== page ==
Jump training with Kenneth Clawson, F&I Annual Course

As a first timer to this course, I was a little apprehensive about what to expect, however I was quickly put at ease by all! A lovely welcome indeed!

Day 1

Kenneth Clawson our jump trainer for the two days decided to have a theme.

“How do we as riders know what contact, feel and timing is? As coaches how do we teach it? “

A wide topic as these words will and do mean different things to everyone, including me. I was fortunate enough to ride three different horses, of various levels and these words had very different meanings to each of the horses I rode, this depended on the horse’s age, stage of training and horse and rider combination strengths and weaknesses.

Kenneth used his counting of canter strides down the long side from quarter maker to quarter marker in a 23m x 40m area just wider than the average dressage arena. This self-educated riders as it highlighted the horse and riders ability to shorten and lengthen. Or lack of one or other, a constructive exercise as it sharpened up the riders timing while maintaining a comfortable contact with the horse and riders had to remain soft in feel. Read more Jump training with Kenneth Clawson, F&I Annual Course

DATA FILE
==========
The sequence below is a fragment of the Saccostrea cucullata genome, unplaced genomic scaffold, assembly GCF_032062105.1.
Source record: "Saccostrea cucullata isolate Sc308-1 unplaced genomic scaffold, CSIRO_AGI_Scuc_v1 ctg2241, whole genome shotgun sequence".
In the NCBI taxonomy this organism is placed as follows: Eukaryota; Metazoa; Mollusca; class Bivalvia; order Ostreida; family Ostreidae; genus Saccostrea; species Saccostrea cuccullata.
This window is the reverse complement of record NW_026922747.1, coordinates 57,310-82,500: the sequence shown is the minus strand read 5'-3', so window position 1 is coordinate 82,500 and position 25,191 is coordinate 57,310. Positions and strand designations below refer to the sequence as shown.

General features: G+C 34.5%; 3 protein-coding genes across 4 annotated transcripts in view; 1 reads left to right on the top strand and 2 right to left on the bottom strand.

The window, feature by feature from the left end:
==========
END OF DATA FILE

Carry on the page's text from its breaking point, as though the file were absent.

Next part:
Dressage Training with Judy Harvey, F&I Annual Course

Having been asked to write the report upon the training I decided rather than report upon my view alone, a more accurate picture would be provided for those unable to attend, if I asked willing participants to summarise their view upon how their experience had benefited them. Responses such as …..

“Great to have fresh solutions to problems and to be able to ride in an encouraging and supportive atmosphere”

“Lovely to see progression between horses and riders between this and the last session with Judy”

“Both trainers were able to identify the same training problems being encountered – great to practice differentiating the aids and variations within the gait to benefit both flat and jump”

“Encouraged me to ride through problems encountered so developing more challenge to me and my horse”….clearly support how successful the sessions were. Read more Dressage Training with Judy Harvey, F&I Annual Course